Promoting religious freedom in countries like Afghanistan, Somalia, and Yemen, officials must be creative. Sanctions can weaken dysfunctional governments and destroy conditions for Christians living there. Instead, a ‘love your neighbour’ approach in ‘hot spots’ can facilitate peace and save entire communities. It is recorded that Afghanistan, Algeria, and Azerbaijan have tried to eliminate at least one religious group. Experts say a deeper understanding of the culture and engaging with those under duress makes a tremendous difference. English speakers are not the best representatives of the communities. Rural people have different understandings of how they see themselves and how they think the world works. They know the lived faith traditions, the lived conflict, they know what is in the way and how to remove it. This knowledge held within the communities includes how local cultures and customs mesh with religion. A Lebanese Christian is very different from an American Christian.
Nigeria regularly sees ongoing massacres of indigenous Christians, and security forces imprison free thinkers for the ‘crime’ of blasphemy. Nevertheless, the USA removed Nigeria from its Countries of Particular Concern (CPC) list. On 2 December Rev John Hayab wrote an article in Nigerian Voice stating, ‘The US’s delisting Nigeria from its CPC list is appalling, as the persecution of Christians is still at its peak. Because Nigeria still has grave problems with religious persecution, this action is like a doctor discharging a patient from hospital even though they are still critically ill. What that signifies is telling the patient to go home and die. The USA was either ill-advised or does not care what happens in Nigeria. It does not comprehend that the current regime wants to impoverish and weaken the Christian community without letting the international community notice it. The Nigerian government employed highly professional lobbyists to convince the US state department to reach its decision.’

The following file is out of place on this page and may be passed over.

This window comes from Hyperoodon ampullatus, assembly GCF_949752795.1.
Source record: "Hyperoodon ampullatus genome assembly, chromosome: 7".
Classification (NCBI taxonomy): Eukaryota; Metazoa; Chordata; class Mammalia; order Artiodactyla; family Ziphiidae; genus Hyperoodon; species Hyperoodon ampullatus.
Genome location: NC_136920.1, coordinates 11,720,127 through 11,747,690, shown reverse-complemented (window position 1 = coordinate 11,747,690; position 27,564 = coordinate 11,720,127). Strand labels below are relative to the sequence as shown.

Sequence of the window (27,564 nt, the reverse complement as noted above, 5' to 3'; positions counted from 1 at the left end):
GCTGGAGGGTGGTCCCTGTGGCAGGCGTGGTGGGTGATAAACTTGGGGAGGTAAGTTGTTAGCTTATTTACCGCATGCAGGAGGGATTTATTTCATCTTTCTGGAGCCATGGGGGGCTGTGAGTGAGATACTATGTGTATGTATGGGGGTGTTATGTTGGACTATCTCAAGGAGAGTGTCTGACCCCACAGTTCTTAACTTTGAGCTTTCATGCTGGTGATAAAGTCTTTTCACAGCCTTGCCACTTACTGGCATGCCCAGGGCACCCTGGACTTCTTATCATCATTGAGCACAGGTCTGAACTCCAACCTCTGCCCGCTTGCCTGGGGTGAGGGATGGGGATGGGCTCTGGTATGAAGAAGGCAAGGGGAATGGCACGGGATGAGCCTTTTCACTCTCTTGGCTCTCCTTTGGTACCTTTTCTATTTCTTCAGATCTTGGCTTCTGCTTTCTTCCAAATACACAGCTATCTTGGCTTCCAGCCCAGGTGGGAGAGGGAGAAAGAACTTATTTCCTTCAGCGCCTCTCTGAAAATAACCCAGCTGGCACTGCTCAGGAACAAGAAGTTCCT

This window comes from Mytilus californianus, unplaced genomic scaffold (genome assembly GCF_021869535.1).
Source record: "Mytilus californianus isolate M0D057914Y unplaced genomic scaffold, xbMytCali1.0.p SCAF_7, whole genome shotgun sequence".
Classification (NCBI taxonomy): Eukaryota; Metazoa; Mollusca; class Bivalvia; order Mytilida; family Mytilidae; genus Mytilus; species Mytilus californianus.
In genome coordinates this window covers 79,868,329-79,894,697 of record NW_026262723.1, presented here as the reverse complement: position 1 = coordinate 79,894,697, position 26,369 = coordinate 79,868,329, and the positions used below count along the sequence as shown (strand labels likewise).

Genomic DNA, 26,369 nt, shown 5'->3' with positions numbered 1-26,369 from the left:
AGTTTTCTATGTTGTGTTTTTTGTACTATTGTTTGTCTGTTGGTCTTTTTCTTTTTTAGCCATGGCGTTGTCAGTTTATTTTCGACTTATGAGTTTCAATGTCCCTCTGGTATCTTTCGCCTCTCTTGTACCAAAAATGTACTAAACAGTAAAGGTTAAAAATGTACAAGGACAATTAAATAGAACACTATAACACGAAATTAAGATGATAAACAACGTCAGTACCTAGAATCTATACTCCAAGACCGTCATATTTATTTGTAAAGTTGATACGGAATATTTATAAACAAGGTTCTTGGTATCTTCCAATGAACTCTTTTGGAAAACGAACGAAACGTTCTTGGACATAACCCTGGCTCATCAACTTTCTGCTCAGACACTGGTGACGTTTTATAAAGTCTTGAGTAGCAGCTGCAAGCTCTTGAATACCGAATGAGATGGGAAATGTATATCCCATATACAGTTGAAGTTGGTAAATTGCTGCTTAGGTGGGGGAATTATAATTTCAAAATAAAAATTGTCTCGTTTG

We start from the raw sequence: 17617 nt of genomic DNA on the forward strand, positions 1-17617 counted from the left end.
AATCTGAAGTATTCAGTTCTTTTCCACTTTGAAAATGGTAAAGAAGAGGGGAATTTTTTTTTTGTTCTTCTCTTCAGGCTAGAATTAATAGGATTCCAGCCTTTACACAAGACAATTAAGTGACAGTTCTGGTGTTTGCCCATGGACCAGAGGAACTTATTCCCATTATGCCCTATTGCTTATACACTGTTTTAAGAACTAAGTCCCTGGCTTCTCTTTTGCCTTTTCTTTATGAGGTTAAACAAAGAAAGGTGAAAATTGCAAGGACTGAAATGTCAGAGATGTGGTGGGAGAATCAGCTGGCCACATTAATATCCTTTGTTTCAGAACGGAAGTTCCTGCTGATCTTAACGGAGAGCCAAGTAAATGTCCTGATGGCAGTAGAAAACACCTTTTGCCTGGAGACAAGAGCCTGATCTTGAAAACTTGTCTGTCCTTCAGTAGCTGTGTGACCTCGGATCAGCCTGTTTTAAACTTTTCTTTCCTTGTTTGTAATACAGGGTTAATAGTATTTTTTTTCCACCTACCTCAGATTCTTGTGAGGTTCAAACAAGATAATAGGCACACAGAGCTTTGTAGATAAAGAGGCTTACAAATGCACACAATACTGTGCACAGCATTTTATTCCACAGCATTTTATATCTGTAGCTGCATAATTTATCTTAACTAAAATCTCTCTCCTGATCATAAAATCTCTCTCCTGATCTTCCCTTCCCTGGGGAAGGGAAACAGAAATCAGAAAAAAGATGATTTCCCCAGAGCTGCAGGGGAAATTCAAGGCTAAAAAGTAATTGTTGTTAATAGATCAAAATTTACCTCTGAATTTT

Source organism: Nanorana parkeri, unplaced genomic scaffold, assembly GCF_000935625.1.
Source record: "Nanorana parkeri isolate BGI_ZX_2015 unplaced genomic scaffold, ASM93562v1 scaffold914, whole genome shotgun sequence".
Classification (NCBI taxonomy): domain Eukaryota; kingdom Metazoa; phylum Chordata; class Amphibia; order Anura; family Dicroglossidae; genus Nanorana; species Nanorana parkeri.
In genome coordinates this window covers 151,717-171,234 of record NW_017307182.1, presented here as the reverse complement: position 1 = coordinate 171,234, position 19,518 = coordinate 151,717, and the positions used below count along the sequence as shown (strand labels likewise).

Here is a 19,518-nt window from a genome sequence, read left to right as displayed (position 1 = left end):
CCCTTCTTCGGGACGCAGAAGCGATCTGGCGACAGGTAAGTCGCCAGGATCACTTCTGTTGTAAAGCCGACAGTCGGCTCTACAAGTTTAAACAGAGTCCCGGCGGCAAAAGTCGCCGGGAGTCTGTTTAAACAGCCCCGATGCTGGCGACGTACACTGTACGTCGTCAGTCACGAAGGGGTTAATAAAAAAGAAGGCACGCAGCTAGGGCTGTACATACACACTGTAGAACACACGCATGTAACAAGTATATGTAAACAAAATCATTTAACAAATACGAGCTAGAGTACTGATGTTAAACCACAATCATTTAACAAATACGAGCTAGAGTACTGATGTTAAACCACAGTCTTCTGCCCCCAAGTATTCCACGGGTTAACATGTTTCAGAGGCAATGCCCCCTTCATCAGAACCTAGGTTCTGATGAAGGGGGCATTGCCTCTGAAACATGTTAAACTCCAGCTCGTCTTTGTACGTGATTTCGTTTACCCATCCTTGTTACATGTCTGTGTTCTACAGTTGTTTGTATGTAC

International Christian Concern (ICC) has observed a marked increase of reported religious freedom violations within Turkey since the start of the New Year. While most of these recent violations impact church buildings, they also include a lack of interest by the authorities in pursuing and protecting justice for Christian victims. Churches are seen as a source of income both by the government (faith tourism) and by society (treasure hunters). Otherwise, church buildings are neglected by the government and often turned into mosques. Pray for the protection and perseverance of believers in Turkey. Pray that the government will honor Christian landmarks and churches.